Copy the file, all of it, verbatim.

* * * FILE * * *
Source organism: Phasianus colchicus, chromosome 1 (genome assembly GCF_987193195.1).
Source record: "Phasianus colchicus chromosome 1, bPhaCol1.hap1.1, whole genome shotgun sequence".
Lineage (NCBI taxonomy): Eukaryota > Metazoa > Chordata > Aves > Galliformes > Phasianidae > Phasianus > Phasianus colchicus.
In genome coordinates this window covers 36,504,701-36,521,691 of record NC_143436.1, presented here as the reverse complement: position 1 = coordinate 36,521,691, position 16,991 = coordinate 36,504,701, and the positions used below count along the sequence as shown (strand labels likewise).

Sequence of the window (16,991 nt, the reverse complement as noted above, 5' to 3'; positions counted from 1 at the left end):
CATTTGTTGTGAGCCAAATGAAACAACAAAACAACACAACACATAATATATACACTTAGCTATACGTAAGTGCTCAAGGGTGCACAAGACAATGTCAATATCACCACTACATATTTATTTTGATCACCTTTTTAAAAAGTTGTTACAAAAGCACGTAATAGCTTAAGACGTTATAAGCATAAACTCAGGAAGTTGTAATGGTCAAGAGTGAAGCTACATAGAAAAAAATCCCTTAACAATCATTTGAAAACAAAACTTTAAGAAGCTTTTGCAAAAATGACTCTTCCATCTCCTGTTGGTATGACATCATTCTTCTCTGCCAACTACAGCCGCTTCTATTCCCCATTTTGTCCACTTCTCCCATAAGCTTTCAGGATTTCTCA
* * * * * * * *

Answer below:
Source organism: Phasianus colchicus, chromosome 1 (genome assembly GCF_987193195.1).
Source record: "Phasianus colchicus chromosome 1, bPhaCol1.hap1.1, whole genome shotgun sequence".
Lineage (NCBI taxonomy): Eukaryota > Metazoa > Chordata > Aves > Galliformes > Phasianidae > Phasianus > Phasianus colchicus.
In genome coordinates this window covers 36,504,701-36,521,691 of record NC_143436.1, presented here as the reverse complement: position 1 = coordinate 36,521,691, position 16,991 = coordinate 36,504,701, and the positions used below count along the sequence as shown (strand labels likewise).

Sequence of the window (16,991 nt, the reverse complement as noted above, 5' to 3'; positions counted from 1 at the left end):
CATTTGTTGTGAGCCAAATGAAACAACAAAACAACACAACACATAATATATACACTTAGCTATACGTAAGTGCTCAAGGGTGCACAAGACAATGTCAATATCACCACTACATATTTATTTTGATCACCTTTTTAAAAAGTTGTTACAAAAGCACGTAATAGCTTAAGACGTTATAAGCATAAACTCAGGAAGTTGTAATGGTCAAGAGTGAAGCTACATAGAAAAAAATCCCTTAACAATCATTTGAAAACAAAACTTTAAGAAGCTTTTGCAAAAATGACTCTTCCATCTCCTGTTGGTATGACATCATTCTTCTCTGCCAACTACAGCCGCTTCTATTCCCCATTTTGTCCACTTCTCCCATAAGCTTTCAGGATTTCTCA